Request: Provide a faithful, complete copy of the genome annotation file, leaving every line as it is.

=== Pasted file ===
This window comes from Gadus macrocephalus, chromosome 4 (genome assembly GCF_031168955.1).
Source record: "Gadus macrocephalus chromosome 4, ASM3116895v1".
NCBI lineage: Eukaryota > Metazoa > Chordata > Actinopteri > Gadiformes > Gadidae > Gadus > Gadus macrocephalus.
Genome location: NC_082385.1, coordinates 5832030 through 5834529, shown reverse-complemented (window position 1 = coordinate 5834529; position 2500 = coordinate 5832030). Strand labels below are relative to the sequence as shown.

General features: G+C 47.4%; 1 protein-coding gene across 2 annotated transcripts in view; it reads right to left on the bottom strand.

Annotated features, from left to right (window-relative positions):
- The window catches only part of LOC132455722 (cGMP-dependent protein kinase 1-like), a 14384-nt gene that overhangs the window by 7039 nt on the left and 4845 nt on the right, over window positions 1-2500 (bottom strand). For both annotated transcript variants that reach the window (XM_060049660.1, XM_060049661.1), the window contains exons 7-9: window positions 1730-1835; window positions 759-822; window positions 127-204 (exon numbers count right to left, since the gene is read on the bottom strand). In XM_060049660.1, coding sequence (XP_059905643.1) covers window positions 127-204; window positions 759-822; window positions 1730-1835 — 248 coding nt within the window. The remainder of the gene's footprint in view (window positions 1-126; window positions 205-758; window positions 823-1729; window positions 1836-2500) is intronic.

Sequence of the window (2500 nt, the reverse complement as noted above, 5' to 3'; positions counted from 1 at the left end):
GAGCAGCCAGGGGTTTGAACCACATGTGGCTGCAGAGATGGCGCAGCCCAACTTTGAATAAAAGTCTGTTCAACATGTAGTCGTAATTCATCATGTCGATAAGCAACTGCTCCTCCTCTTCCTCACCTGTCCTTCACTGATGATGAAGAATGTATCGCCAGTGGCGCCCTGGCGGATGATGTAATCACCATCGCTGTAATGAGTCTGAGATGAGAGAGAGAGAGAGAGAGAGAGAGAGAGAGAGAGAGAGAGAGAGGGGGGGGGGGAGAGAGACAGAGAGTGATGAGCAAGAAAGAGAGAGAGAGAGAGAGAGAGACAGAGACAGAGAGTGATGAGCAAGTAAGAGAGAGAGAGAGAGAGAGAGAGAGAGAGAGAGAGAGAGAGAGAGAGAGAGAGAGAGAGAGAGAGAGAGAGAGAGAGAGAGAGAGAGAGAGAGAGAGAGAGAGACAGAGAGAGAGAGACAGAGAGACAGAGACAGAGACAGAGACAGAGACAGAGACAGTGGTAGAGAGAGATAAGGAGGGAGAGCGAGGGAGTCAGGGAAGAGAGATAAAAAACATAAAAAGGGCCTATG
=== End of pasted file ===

This window comes from Gadus macrocephalus, chromosome 4 (genome assembly GCF_031168955.1).
Source record: "Gadus macrocephalus chromosome 4, ASM3116895v1".
NCBI lineage: Eukaryota > Metazoa > Chordata > Actinopteri > Gadiformes > Gadidae > Gadus > Gadus macrocephalus.
Genome location: NC_082385.1, coordinates 5832030 through 5834529, shown reverse-complemented (window position 1 = coordinate 5834529; position 2500 = coordinate 5832030). Strand labels below are relative to the sequence as shown.

General features: G+C 47.4%; 1 protein-coding gene across 2 annotated transcripts in view; it reads right to left on the bottom strand.

Annotated features, from left to right (window-relative positions):
- The window catches only part of LOC132455722 (cGMP-dependent protein kinase 1-like), a 14384-nt gene that overhangs the window by 7039 nt on the left and 4845 nt on the right, over window positions 1-2500 (bottom strand). For both annotated transcript variants that reach the window (XM_060049660.1, XM_060049661.1), the window contains exons 7-9: window positions 1730-1835; window positions 759-822; window positions 127-204 (exon numbers count right to left, since the gene is read on the bottom strand). In XM_060049660.1, coding sequence (XP_059905643.1) covers window positions 127-204; window positions 759-822; window positions 1730-1835 — 248 coding nt within the window. The remainder of the gene's footprint in view (window positions 1-126; window positions 205-758; window positions 823-1729; window positions 1836-2500) is intronic.

Sequence of the window (2500 nt, the reverse complement as noted above, 5' to 3'; positions counted from 1 at the left end):
GAGCAGCCAGGGGTTTGAACCACATGTGGCTGCAGAGATGGCGCAGCCCAACTTTGAATAAAAGTCTGTTCAACATGTAGTCGTAATTCATCATGTCGATAAGCAACTGCTCCTCCTCTTCCTCACCTGTCCTTCACTGATGATGAAGAATGTATCGCCAGTGGCGCCCTGGCGGATGATGTAATCACCATCGCTGTAATGAGTCTGAGATGAGAGAGAGAGAGAGAGAGAGAGAGAGAGAGAGAGAGAGAGAGAGGGGGGGGGGGAGAGAGACAGAGAGTGATGAGCAAGAAAGAGAGAGAGAGAGAGAGAGAGACAGAGACAGAGAGTGATGAGCAAGTAAGAGAGAGAGAGAGAGAGAGAGAGAGAGAGAGAGAGAGAGAGAGAGAGAGAGAGAGAGAGAGAGAGAGAGAGAGAGAGAGAGAGAGAGAGAGAGAGAGAGAGAGACAGAGAGAGAGAGACAGAGAGACAGAGACAGAGACAGAGACAGAGACAGAGACAGTGGTAGAGAGAGATAAGGAGGGAGAGCGAGGGAGTCAGGGAAGAGAGATAAAAAACATAAAAAGGGCCTATG